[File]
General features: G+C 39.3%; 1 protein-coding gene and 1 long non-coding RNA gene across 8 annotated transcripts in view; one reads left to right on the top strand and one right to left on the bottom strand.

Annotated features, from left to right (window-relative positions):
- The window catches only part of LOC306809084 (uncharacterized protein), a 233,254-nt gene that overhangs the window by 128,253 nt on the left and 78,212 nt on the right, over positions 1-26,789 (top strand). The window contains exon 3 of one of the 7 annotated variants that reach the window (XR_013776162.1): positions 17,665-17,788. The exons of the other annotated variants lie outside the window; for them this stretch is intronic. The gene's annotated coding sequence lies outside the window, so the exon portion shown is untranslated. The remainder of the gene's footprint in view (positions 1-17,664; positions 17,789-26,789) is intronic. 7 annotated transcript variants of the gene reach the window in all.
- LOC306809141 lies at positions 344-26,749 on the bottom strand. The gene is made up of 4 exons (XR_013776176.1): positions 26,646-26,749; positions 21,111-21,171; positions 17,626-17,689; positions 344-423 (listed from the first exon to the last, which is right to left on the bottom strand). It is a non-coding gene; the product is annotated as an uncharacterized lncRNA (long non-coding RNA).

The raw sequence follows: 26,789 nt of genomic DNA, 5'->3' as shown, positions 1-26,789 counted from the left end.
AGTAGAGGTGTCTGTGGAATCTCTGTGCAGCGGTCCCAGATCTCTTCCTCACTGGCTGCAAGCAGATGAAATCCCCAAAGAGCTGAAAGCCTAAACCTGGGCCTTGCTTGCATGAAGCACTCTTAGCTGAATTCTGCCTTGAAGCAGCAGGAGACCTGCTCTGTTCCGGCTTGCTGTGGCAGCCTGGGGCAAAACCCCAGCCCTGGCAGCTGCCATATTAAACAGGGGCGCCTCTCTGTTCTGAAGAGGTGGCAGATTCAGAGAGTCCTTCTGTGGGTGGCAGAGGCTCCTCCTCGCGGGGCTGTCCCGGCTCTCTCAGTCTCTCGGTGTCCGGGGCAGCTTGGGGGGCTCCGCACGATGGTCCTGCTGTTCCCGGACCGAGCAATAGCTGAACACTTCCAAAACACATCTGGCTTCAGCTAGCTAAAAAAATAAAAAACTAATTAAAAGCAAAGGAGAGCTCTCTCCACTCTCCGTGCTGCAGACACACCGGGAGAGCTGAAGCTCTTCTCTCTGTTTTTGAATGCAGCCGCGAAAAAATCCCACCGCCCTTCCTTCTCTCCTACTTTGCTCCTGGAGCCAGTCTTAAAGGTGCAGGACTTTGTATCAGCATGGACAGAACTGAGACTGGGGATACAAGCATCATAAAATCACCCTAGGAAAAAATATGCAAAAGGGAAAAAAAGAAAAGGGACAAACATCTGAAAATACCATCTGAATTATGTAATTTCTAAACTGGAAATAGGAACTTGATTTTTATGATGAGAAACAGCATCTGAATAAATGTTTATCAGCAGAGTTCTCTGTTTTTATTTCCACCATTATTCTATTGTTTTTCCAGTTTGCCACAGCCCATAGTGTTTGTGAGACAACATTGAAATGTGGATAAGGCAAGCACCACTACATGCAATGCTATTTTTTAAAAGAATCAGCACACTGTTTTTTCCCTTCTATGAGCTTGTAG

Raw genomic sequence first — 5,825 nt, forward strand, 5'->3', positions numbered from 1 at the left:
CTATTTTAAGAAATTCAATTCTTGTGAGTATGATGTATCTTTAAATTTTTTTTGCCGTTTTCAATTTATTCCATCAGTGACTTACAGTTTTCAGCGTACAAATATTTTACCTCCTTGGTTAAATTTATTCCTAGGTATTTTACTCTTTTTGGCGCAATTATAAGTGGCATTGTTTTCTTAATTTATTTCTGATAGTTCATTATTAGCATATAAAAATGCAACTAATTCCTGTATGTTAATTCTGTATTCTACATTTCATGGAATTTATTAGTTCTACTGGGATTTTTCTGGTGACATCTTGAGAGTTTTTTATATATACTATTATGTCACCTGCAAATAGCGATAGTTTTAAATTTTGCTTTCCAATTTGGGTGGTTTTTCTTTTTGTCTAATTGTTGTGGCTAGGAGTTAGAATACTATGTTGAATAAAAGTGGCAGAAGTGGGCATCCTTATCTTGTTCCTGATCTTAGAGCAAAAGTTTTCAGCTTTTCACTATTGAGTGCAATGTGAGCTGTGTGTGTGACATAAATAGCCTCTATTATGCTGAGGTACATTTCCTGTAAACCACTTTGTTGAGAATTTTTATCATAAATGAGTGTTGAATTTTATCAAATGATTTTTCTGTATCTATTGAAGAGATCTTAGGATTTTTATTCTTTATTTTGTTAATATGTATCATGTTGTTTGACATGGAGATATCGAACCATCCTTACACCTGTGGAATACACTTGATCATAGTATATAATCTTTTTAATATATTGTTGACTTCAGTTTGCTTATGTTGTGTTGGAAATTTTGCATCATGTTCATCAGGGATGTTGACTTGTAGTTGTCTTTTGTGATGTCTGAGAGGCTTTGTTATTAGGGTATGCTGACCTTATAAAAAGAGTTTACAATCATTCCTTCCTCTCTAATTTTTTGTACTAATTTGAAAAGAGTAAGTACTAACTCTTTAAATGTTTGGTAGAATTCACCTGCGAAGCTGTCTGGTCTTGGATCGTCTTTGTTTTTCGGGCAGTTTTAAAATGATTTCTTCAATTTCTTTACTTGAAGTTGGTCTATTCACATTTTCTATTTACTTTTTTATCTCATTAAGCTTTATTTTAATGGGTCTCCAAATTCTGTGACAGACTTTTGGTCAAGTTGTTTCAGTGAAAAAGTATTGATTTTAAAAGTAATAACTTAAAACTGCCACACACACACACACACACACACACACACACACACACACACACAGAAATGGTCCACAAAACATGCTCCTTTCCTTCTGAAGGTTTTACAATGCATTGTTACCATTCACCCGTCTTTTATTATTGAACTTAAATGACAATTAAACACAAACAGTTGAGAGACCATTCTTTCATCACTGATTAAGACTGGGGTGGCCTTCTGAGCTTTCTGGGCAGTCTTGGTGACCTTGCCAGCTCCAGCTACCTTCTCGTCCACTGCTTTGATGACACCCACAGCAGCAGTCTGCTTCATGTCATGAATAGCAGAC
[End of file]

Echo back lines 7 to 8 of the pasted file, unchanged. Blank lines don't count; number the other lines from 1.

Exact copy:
Raw genomic sequence first — 5,825 nt, forward strand, 5'->3', positions numbered from 1 at the left:
CTATTTTAAGAAATTCAATTCTTGTGAGTATGATGTATCTTTAAATTTTTTTTGCCGTTTTCAATTTATTCCATCAGTGACTTACAGTTTTCAGCGTACAAATATTTTACCTCCTTGGTTAAATTTATTCCTAGGTATTTTACTCTTTTTGGCGCAATTATAAGTGGCATTGTTTTCTTAATTTATTTCTGATAGTTCATTATTAGCATATAAAAATGCAACTAATTCCTGTATGTTAATTCTGTATTCTACATTTCATGGAATTTATTAGTTCTACTGGGATTTTTCTGGTGACATCTTGAGAGTTTTTTATATATACTATTATGTCACCTGCAAATAGCGATAGTTTTAAATTTTGCTTTCCAATTTGGGTGGTTTTTCTTTTTGTCTAATTGTTGTGGCTAGGAGTTAGAATACTATGTTGAATAAAAGTGGCAGAAGTGGGCATCCTTATCTTGTTCCTGATCTTAGAGCAAAAGTTTTCAGCTTTTCACTATTGAGTGCAATGTGAGCTGTGTGTGTGACATAAATAGCCTCTATTATGCTGAGGTACATTTCCTGTAAACCACTTTGTTGAGAATTTTTATCATAAATGAGTGTTGAATTTTATCAAATGATTTTTCTGTATCTATTGAAGAGATCTTAGGATTTTTATTCTTTATTTTGTTAATATGTATCATGTTGTTTGACATGGAGATATCGAACCATCCTTACACCTGTGGAATACACTTGATCATAGTATATAATCTTTTTAATATATTGTTGACTTCAGTTTGCTTATGTTGTGTTGGAAATTTTGCATCATGTTCATCAGGGATGTTGACTTGTAGTTGTCTTTTGTGATGTCTGAGAGGCTTTGTTATTAGGGTATGCTGACCTTATAAAAAGAGTTTACAATCATTCCTTCCTCTCTAATTTTTTGTACTAATTTGAAAAGAGTAAGTACTAACTCTTTAAATGTTTGGTAGAATTCACCTGCGAAGCTGTCTGGTCTTGGATCGTCTTTGTTTTTCGGGCAGTTTTAAAATGATTTCTTCAATTTCTTTACTTGAAGTTGGTCTATTCACATTTTCTATTTACTTTTTTATCTCATTAAGCTTTATTTTAATGGGTCTCCAAATTCTGTGACAGACTTTTGGTCAAGTTGTTTCAGTGAAAAAGTATTGATTTTAAAAGTAATAACTTAAAACTGCCACACACACACACACACACACACACACACACACACACACACACAGAAATGGTCCACAAAACATGCTCCTTTCCTTCTGAAGGTTTTACAATGCATTGTTACCATTCACCCGTCTTTTATTATTGAACTTAAATGACAATTAAACACAAACAGTTGAGAGACCATTCTTTCATCACTGATTAAGACTGGGGTGGCCTTCTGAGCTTTCTGGGCAGTCTTGGTGACCTTGCCAGCTCCAGCTACCTTCTCGTCCACTGCTTTGATGACACCCACAGCAGCAGTCTGCTTCATGTCATGAATAGCAGAC